By: Mamie Kuykendall
Customers of the Tennessee Valley Authority are paying lower rates than two-thirds of the country's energy consumers, and experts cite the agency's unusual structure as a major factor for the low costs.
"We are a unique bird, a federal corporation, which means the TVA board has the ability to set our rates without going to a public commission like others have to," TVA spokesman Scott Brooks said. "They have to propose (changes) and make their case, while our board has the ability to set rates. That's the fundamental difference."
At 9 cents per kilowatt hour, TVA prices rank in the lower third of the top 100 utility retail rates in the country. Its industrial rates are lower than 85 percent of other agencies. This is partly because the TVA sets rates as low as possible to cover costs, according to Brooks, while investor-run utilities have to show profits for shareholders.
"We are not a profit-based company," Brooks said. "Any extra is returned back into our system. We don't have shareholders."
TVA's price increases have remained equal to 1.5 percent of retail rates each year for the past three, according to its website. This increase, in line with the cost of inflation, was made possible by the reduction of $600 million in operating costs over the same time span.
Generating sources and fuel costs are two factors primarily responsible for electricity price fluctuations, according to the website, and the agency generates electricity through a variety of means -- such as coal, natural gas and hydro -- to manage the price changes.
The agency uses different resources to meet fluctuating energy demands. For example, combustion turbine natural gas plants are used when loads are high, while nuclear and hydro power plants, which have the lowest costs, can be used full-time.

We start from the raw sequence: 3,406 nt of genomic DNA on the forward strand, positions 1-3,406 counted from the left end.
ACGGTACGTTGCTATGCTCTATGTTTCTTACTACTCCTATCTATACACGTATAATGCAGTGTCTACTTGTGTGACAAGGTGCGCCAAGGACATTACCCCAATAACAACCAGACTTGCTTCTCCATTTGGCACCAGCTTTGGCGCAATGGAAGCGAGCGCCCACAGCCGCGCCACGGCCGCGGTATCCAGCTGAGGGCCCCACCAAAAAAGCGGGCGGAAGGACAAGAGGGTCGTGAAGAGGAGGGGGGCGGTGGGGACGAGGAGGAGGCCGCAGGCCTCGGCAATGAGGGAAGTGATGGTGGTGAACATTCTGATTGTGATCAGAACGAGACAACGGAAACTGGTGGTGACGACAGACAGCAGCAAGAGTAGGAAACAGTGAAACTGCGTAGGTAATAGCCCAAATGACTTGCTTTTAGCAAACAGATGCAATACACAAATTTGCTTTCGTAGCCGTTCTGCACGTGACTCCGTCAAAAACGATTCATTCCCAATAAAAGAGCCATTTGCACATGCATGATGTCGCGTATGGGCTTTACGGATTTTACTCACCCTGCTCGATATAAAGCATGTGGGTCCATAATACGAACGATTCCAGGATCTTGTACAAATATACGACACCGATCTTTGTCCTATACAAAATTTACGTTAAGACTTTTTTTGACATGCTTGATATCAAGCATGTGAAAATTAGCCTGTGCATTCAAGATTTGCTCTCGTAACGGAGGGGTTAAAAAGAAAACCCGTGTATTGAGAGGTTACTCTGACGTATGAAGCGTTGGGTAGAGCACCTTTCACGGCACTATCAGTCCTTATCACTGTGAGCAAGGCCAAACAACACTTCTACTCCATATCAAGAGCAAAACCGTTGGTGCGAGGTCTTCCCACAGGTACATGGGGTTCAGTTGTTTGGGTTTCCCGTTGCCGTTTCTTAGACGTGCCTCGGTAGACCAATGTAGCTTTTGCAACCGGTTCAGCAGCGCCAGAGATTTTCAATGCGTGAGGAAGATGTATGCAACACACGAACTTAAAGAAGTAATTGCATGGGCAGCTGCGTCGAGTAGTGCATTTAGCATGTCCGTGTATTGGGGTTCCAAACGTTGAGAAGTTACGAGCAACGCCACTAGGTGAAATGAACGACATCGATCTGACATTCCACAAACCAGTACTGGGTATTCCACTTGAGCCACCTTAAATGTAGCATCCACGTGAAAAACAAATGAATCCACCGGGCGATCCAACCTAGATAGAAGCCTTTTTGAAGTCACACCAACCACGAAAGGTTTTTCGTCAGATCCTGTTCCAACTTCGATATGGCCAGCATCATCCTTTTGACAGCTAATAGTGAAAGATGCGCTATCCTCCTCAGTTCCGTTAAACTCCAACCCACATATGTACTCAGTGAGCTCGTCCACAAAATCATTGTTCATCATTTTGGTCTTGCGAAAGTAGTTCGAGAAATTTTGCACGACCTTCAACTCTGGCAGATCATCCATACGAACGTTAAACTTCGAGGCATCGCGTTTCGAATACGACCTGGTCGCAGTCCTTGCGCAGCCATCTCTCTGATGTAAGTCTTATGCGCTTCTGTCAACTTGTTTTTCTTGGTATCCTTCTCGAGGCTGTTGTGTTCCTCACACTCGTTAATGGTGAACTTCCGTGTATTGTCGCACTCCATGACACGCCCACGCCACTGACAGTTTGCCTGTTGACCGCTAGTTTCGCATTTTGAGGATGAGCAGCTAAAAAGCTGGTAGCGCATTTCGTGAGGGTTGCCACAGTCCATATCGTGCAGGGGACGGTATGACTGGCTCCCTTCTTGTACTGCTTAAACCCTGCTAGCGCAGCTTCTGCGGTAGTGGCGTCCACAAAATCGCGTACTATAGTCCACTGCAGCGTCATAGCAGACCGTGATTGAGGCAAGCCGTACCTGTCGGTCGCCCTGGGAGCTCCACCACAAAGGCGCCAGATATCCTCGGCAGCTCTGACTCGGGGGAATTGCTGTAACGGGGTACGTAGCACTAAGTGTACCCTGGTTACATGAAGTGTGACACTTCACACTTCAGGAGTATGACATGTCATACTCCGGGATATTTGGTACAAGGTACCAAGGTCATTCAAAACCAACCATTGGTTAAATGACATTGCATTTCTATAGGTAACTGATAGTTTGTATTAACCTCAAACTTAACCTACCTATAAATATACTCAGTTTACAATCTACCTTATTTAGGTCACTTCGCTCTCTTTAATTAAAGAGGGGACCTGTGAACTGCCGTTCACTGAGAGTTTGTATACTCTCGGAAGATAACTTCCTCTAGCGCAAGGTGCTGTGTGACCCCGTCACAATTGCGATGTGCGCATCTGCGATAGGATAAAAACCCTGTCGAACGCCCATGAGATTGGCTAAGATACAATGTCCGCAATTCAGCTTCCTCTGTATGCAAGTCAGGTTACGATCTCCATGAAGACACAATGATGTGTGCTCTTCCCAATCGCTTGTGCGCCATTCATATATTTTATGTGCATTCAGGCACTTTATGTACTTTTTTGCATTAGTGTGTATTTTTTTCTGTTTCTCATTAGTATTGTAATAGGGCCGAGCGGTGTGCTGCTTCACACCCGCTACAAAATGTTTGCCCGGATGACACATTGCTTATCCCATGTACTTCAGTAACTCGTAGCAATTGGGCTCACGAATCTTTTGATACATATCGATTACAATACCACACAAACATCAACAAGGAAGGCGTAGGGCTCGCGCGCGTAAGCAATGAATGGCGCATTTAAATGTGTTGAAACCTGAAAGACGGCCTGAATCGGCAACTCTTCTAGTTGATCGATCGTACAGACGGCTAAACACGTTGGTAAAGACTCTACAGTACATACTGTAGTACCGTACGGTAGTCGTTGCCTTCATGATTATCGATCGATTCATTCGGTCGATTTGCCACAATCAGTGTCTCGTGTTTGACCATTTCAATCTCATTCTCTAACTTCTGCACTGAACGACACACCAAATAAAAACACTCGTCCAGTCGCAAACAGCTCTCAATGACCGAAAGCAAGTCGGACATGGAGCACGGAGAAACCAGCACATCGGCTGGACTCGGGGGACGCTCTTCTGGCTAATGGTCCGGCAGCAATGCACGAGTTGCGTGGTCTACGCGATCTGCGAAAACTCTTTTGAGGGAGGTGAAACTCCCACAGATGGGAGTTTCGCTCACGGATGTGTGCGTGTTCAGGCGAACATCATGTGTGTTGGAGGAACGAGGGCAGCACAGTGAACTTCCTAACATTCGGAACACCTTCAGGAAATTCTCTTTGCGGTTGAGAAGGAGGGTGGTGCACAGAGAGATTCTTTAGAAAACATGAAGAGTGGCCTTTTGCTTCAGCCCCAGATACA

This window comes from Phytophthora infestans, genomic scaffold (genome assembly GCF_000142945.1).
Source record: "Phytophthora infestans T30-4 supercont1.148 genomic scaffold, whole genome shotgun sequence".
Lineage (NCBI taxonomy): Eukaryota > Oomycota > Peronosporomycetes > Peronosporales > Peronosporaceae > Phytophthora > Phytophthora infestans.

Electricity generation prices can be impacted by outside factors such as fuel costs and droughts, something that the diverse portfolio is able to offset. If there is not enough water to use hydro, coal can be substituted. These options allow the TVA to keep costs low, according to its website.
The agency plans to continue cost-control efforts in the years to come. An investment of $2 million to $3 million will be made over the next three years to maintain clean, safe energy, without an operating budget increase, according to the site.
The low rates are bringing billions of dollars to the Tennessee Valley, according to the TVA. In the first part of this fiscal year, $6.5 billion in investments were brought to the area, and more than 53,000 jobs were brought or retained.
Both businesses and individuals maintain a high level of interest in green living and energy conservation, according to Brooks.
The TVA, which provides electricity to seven states, is offering incentives in exchange for energy-efficient utility upgrades through its EnergyRight Solutions program. Founded in 2008, the program offers up to 10 cents per kilowatt hour saved for pre-approved projects, such as lighting, HVAC, and door and window upgrades, according to the TVA website.
In the Northeast region, businesses and industries collectively save about 30 million kilowatt-hours each year through the program, according to Tom Irwin, program manager for the Northeast region. These figures do not include residential savings.
"We've had a tremendous response to the program," Brooks said. "Part of the reason is that there is a demand for reducing energy bills and saving energy. We think that's a good thing."
Energy efficiency is important to the TVA, because it helps to avoid a heavy peak demand period, which would force the agency to build more power plants.
"The less energy needed, the less we have to pay for fuel to run our plants," Brooks said. "We've seen tremendous interest and response for homes, businesses and corporations all around the valley to help companies reduce their consumptions."
As a result, the TVA boasts one of the smallest carbon footprints of all Southeastern utilities, according to the website, and close to 55 percent of its generating sources are carbon free. The agency has invested around $6 billion in equipment for emission control, and it expects to reduce carbon dioxide emissions by 40 percent in the next four years.